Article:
one track from this amazing CD:

Lauridsen Lux Aeterna at

Text for all of the rose poems may be found at the following link (scroll about three-quarter way down the page)

Rilke index

Sad Cypress

In the Retiro 1

Come away, come away, Death,
And in sad cypress let me be laid;
Fly away, fly away, breath,
I am slain by a fair cruel maid.

My shroud of white stuck all with yew, O prepare it!
My part of death no one so true did sha
re it.

Not a flower, not a flower sweet,
On my black coffin let there be strewn:
Not a friend, not a friend greet
My poor corpse, where my bones shall be thrown.
A thousand thousand sighs to save, lay me O where
Sad true lover never find my grave, to weep there!

From "Twelfth Night"

The plain people of Ireland: Well, sure that's lovely and everything, and a few lines from the Bard always adds a touch of class. But, what in God's name are you on about? Is there a point here?
The management: If you'd just hold yer whisht and not interrupt, I'm just about to explain.

The plain people of Ireland: This should be good.
The management: As I was about to say, before I was so rudely interrupted, up until this past Friday, I always thought cypress trees looked like this:

So, you can only imagine my surprise when I found out the other evening that they can also look like this:

skinny trees of the Alhambra

That is to say, the tall skinny trees that I always thought were poplars are actually cypresses. Sure, they're dotted all over Spain. And in the South of France too, if this picture is anything to go by:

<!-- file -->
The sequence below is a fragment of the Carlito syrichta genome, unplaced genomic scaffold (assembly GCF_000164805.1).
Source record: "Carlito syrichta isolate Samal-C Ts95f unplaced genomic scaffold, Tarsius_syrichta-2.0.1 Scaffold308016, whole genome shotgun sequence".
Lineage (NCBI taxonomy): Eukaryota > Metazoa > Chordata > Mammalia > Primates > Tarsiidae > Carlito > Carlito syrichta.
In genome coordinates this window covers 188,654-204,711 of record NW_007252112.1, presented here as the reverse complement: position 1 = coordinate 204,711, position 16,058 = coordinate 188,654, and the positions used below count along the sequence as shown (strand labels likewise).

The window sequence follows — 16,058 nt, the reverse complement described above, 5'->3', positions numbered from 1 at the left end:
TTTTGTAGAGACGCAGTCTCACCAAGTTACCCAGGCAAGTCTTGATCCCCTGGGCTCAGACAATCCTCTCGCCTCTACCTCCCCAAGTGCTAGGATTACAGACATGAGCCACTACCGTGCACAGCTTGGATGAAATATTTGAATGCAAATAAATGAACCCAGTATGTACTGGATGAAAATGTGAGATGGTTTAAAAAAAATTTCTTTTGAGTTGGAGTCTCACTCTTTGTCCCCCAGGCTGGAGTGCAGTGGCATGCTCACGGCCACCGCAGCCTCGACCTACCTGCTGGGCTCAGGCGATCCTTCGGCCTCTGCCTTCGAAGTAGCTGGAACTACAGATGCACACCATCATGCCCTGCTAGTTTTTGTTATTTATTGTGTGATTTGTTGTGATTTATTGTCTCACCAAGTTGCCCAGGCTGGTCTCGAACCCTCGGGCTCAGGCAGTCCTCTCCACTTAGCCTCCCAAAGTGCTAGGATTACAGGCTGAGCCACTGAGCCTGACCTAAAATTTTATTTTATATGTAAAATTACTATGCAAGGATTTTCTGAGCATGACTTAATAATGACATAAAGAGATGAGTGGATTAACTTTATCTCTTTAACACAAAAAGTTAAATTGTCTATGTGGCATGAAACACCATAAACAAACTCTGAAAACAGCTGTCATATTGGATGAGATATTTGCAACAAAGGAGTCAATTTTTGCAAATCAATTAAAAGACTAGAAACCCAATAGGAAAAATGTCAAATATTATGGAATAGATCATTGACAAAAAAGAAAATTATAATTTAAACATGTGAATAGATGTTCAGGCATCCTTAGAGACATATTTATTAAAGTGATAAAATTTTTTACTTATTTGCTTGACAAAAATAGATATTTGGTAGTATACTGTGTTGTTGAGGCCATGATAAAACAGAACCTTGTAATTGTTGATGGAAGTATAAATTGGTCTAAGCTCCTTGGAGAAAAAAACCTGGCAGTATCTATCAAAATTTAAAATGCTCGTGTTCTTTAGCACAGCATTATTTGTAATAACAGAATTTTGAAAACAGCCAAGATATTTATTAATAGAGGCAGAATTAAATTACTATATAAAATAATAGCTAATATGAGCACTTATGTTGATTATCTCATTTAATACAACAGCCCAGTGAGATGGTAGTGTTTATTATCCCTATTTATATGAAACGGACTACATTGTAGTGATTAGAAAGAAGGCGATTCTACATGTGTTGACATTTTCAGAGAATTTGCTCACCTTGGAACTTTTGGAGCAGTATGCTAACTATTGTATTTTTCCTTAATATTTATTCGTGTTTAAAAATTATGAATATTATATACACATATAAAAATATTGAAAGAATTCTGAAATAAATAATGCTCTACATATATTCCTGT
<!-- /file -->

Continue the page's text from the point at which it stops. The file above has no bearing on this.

That's all I had to say, really. Oh, and that cypresses are an ancient symbol of death, which makes the Van Gogh painting all the more interesting.

The plain people of Ireland: But sure poplars and cypresses are easy to mix up. Are you sure that all the pictures on this page are cypresses?
The management: Now that you mention it, no. Perhaps some of my botanically inclined readers will help out with a comment.
The plain people of Ireland: So, to answer our original question, there really is no point to this vague rambling post.
The management: That's enough bloody cheek! Didn't ye get to read a fine bit of Shakespeare and look at a masterpiece by Van Gogh? What more could ye want, I ask you!

Final itinerary update

In the end, it proved remarkably hard to take the final step and actually make travel arrangements that involved leaving Spain. I'm slightly ashamed to admit that I gave in to the temptation of adding yet one more week of classes, at the school in Madrid, ending on Friday September 7th. Then I booked the flight from Cork to London, needed to connect to my flight back to San Francisco on Monday September 17th. And - finally - my flight out of Spain, from Madrid to Dublin, on Wednesday September 12th. I will spend two days in Dublin, catching up with family and friends, before taking the train down to Cork (or possibly Killarney) on Friday 14th, spending my last couple of nights in Europe in Cork.

Which leaves Saturday Sept 8th to Wed Sept 12th unaccounted for. I may just have to go back to Sevilla, still my favorite Spanish city, for one last visit.

But, one way or another, on Monday September 17th, I should be back home in San Francisco. Which, in theory, should mean an end to this blog.

But that seems highly unlikely, to be honest. Buenos Aires, anyone? Though I guess that blog might have to be titled MAINLY ON THE PAMPAS.

Raccoons in Space

Just had to share this particular link (no, don't ask where I find these things - it's best that you don't know)


Good intentions

For the first couple of weeks here in Salamanca, I spent some time idly trying to befriend the little feral kitty that used to hang out in the derelict lot across the street. Cats being the way they are, I didn't have too much success. So, on Wednesday, on my way home from the oral exam, I decided to step up my efforts, and stopped off at the supermarket ("El Arból") to pick up some delicious tinned catfood. To be specific, one container of Brekkies Excel* sabor de pollo y pavo (irresistible sabor y más cómodo : contiene cuchara):